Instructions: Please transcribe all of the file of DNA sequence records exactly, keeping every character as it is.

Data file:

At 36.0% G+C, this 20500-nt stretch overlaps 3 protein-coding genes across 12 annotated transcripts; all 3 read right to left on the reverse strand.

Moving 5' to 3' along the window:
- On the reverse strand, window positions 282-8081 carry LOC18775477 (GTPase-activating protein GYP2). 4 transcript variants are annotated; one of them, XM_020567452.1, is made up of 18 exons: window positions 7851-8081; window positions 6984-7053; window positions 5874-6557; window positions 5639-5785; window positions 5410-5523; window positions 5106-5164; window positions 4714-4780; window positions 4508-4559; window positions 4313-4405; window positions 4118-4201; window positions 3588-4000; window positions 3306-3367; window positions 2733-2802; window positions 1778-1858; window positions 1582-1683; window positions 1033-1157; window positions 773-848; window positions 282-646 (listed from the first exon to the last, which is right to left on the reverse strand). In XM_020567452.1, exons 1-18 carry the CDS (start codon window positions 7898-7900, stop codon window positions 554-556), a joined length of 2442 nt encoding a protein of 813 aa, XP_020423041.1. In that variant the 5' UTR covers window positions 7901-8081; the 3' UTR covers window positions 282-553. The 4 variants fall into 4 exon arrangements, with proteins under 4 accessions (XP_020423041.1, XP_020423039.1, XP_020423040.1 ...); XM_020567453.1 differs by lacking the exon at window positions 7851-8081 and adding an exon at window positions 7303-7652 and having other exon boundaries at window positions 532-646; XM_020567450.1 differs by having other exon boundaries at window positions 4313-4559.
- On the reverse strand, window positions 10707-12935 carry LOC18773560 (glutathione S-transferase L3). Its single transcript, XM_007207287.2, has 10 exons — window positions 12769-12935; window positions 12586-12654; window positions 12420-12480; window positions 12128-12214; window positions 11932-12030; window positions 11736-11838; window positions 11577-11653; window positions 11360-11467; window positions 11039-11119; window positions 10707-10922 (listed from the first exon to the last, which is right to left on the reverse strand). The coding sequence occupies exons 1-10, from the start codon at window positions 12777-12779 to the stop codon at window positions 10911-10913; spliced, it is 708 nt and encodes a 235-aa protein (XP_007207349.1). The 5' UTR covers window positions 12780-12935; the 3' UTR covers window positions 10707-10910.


At 36.0% G+C, this 20500-nt stretch overlaps 3 protein-coding genes across 12 annotated transcripts; all 3 read right to left on the reverse strand.

Moving 5' to 3' along the window:
- On the reverse strand, window positions 282-8081 carry LOC18775477 (GTPase-activating protein GYP2). 4 transcript variants are annotated; one of them, XM_020567452.1, is made up of 18 exons: window positions 7851-8081; window positions 6984-7053; window positions 5874-6557; window positions 5639-5785; window positions 5410-5523; window positions 5106-5164; window positions 4714-4780; window positions 4508-4559; window positions 4313-4405; window positions 4118-4201; window positions 3588-4000; window positions 3306-3367; window positions 2733-2802; window positions 1778-1858; window positions 1582-1683; window positions 1033-1157; window positions 773-848; window positions 282-646 (listed from the first exon to the last, which is right to left on the reverse strand). In XM_020567452.1, exons 1-18 carry the CDS (start codon window positions 7898-7900, stop codon window positions 554-556), a joined length of 2442 nt encoding a protein of 813 aa, XP_020423041.1. In that variant the 5' UTR covers window positions 7901-8081; the 3' UTR covers window positions 282-553. The 4 variants fall into 4 exon arrangements, with proteins under 4 accessions (XP_020423041.1, XP_020423039.1, XP_020423040.1 ...); XM_020567453.1 differs by lacking the exon at window positions 7851-8081 and adding an exon at window positions 7303-7652 and having other exon boundaries at window positions 532-646; XM_020567450.1 differs by having other exon boundaries at window positions 4313-4559.
- On the reverse strand, window positions 10707-12935 carry LOC18773560 (glutathione S-transferase L3). Its single transcript, XM_007207287.2, has 10 exons — window positions 12769-12935; window positions 12586-12654; window positions 12420-12480; window positions 12128-12214; window positions 11932-12030; window positions 11736-11838; window positions 11577-11653; window positions 11360-11467; window positions 11039-11119; window positions 10707-10922 (listed from the first exon to the last, which is right to left on the reverse strand). The coding sequence occupies exons 1-10, from the start codon at window positions 12777-12779 to the stop codon at window positions 10911-10913; spliced, it is 708 nt and encodes a 235-aa protein (XP_007207349.1). The 5' UTR covers window positions 12780-12935; the 3' UTR covers window positions 10707-10910.